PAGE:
By Jerome Mwanda
SOME three months after the death of Ethiopia’s strongman Meles Zenawi, uncertainty prevails over the country’s political stability and economic development under his successor Hailemariam Dessalegn, says a new study by the British Institute of Development Studies (IDS).
In particular, Ethiopia’s economic challenges are dominated by the need to find secure livelihoods for what is now the second largest population in Africa and by the acute vulnerability of its major economic sector — rain dependent agriculture, which is dominated by small plots that are leased by the government.
Most private businesses are similarly small-scale. Excluding smallholder agriculture, informal livestock and contraband trades, two thirds of the economy is controlled by government through nationalized and “para-statal” enterprises, including banks, insurance companies, telecommunications, transport and other industry.
The study, titled After Meles: Implications for Ethiopia’s Development, notes that Meles is credited with steering Ethiopia onto a path of impressive economic growth over the past decade. Ethiopia is Africa’s fastest-growing nonenergy economy with annual GDP growth averaging nearly 10 per cent between 2006 and 2011, though some question the government’s economic data.
The Ethiopian government projects the economy to grow at double digit rates in the coming years — which would make it the world’s third fastest-growing economy after China and India in the period 2010-2015. However, the International Monetary Fund (IMF) estimates that growth in 2012 has continued at a pace of about 7 percent and will slow to 6.5 percent in 2012/13 and over the medium term.
Meles Zenawi, who passed away on Aug. 21, 2012, 21 years after the Tigrayan People’s Liberation Front’s (TPLF) victory over the regime of Megistu Haile Mariam, built up “a complex web of relationships that conjoined domestic political forces with foreign investors, leading the country towards impressive rates of growth and substantial achievement of some development indicators,” says the report.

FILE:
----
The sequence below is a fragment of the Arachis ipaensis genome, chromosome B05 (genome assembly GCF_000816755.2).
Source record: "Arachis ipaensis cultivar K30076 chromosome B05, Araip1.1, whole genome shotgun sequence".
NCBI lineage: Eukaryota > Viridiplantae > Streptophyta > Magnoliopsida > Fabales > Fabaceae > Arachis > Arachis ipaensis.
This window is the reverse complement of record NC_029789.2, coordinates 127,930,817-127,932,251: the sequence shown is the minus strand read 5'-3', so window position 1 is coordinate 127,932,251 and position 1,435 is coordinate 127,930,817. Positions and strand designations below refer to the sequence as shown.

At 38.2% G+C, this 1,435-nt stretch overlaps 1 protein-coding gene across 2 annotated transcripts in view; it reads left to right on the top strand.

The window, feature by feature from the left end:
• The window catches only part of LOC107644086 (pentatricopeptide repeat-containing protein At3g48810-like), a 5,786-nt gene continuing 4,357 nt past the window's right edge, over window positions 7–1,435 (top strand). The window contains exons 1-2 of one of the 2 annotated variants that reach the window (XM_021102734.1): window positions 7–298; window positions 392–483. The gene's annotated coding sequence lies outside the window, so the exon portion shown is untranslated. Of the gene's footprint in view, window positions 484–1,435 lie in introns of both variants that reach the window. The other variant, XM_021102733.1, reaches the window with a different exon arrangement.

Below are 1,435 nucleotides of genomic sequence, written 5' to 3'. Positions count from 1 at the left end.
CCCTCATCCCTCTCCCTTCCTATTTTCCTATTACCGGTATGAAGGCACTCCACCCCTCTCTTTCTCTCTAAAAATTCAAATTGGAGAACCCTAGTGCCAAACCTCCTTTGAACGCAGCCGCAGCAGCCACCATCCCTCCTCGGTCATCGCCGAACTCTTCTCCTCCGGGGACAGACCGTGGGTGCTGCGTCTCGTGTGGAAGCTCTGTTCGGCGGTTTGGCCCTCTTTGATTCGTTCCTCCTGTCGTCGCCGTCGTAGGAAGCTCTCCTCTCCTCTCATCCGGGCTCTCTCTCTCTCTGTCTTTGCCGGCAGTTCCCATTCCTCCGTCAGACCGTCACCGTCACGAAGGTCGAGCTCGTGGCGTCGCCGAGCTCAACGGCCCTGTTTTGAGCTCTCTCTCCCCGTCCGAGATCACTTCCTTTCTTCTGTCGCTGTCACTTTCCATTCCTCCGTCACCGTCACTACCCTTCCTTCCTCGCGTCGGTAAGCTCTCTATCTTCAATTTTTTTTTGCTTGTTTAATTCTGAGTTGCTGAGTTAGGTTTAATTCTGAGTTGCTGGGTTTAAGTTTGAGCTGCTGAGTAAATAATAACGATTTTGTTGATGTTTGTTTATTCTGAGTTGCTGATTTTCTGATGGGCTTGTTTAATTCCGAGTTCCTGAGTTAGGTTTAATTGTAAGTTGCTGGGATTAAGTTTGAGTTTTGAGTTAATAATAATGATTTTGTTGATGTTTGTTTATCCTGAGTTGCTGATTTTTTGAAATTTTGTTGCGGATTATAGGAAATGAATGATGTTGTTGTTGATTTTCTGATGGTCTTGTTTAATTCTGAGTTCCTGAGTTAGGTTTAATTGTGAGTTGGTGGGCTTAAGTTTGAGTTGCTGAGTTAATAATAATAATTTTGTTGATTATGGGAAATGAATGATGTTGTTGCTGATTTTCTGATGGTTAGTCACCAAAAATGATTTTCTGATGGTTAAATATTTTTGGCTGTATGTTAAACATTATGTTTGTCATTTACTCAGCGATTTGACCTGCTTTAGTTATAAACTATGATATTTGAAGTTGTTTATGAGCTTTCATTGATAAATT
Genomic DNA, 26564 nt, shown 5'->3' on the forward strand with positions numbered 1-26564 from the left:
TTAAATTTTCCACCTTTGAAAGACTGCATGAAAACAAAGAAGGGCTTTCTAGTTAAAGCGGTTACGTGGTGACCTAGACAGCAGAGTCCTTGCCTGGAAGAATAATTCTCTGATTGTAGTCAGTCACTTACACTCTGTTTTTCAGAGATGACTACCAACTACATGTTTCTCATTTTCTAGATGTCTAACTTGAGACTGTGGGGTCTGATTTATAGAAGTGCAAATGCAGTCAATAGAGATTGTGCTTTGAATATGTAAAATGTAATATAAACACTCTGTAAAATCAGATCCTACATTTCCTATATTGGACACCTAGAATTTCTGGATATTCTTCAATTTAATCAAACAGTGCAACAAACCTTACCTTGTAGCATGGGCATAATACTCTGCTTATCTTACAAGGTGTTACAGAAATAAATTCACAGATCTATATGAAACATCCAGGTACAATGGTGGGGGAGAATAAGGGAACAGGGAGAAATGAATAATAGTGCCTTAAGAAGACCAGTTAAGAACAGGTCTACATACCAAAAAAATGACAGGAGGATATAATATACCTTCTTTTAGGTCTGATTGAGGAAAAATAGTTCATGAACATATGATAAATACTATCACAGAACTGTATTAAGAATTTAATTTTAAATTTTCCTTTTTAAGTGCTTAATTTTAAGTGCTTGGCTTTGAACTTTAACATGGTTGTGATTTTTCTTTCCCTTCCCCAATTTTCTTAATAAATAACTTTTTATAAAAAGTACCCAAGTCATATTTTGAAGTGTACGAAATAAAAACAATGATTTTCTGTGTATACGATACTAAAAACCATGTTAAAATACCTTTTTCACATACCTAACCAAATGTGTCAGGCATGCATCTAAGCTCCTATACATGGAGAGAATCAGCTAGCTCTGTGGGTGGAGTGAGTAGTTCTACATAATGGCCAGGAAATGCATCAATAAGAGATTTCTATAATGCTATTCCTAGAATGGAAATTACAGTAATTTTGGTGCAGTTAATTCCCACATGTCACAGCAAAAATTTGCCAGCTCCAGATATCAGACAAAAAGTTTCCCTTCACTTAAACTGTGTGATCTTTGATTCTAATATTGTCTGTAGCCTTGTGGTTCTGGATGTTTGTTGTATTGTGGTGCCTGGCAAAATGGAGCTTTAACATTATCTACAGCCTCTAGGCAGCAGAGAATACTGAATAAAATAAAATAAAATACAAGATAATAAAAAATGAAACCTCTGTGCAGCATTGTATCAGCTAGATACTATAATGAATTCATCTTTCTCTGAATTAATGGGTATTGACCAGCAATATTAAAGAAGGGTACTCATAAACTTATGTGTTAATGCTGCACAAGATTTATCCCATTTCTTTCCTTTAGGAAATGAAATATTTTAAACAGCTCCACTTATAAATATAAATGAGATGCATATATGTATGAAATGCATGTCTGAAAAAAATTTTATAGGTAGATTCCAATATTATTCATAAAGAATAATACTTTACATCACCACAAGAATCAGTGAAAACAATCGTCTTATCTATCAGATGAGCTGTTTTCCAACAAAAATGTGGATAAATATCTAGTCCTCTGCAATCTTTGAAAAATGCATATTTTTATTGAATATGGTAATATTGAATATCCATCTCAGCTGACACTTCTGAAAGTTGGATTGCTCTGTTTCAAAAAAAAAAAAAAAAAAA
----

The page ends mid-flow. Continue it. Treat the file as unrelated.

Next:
“Under his (Meles’) rule Ethiopia’s national image began a slow transformation from famine-plagued nation to a fast-growing country which was at the heart of a new global realpolitik in Africa. The challenge now is whether Ethiopia’s institutions, dominated at all levels by a single party, can transition to greater pluralism and, if so, will this enable the country to approach middle-income status by 2025 — a much-vaunted goal of the late prime minister,” states the study. The study is authored by Mulugeta Handino and Jeremy Lind of the Institute of Development Studies, and Berouk Mesfin of the Ethiopian Institute for Security Studies.
They point out that Meles shrewdly manipulated rivalries between and within the four parties of the Ethiopian People’s Revolutionary Democratic Front (EPRDF) while concentrating state power around himself. “Post-Meles, new actors within the EPRDF may seek to exploit the perceived advantage of a leadership vacuum to advance ethnic and other political causes and strengthen their political constituencies, particularly at the regional level,” the study says.
Meles’ successor, Hailemariam Dessalegn, who is from Wolaita — a part of the Southern Nations, Nationalities and People’s Region (SNNPR) — is not a member of the TPLF and is seen as a non-divisive figure for that reason. At the same time he is regarded by many as weak precisely through lack of association with Tigray and the TPLF. “Whilst this may suggest that the real power remains hidden behind him, there is also a possibility that through his regional affiliation a more pluralistic ethnic make-up within the governing system could emerge, reducing the orthodoxy of rule from the ‘North’,” the study points out.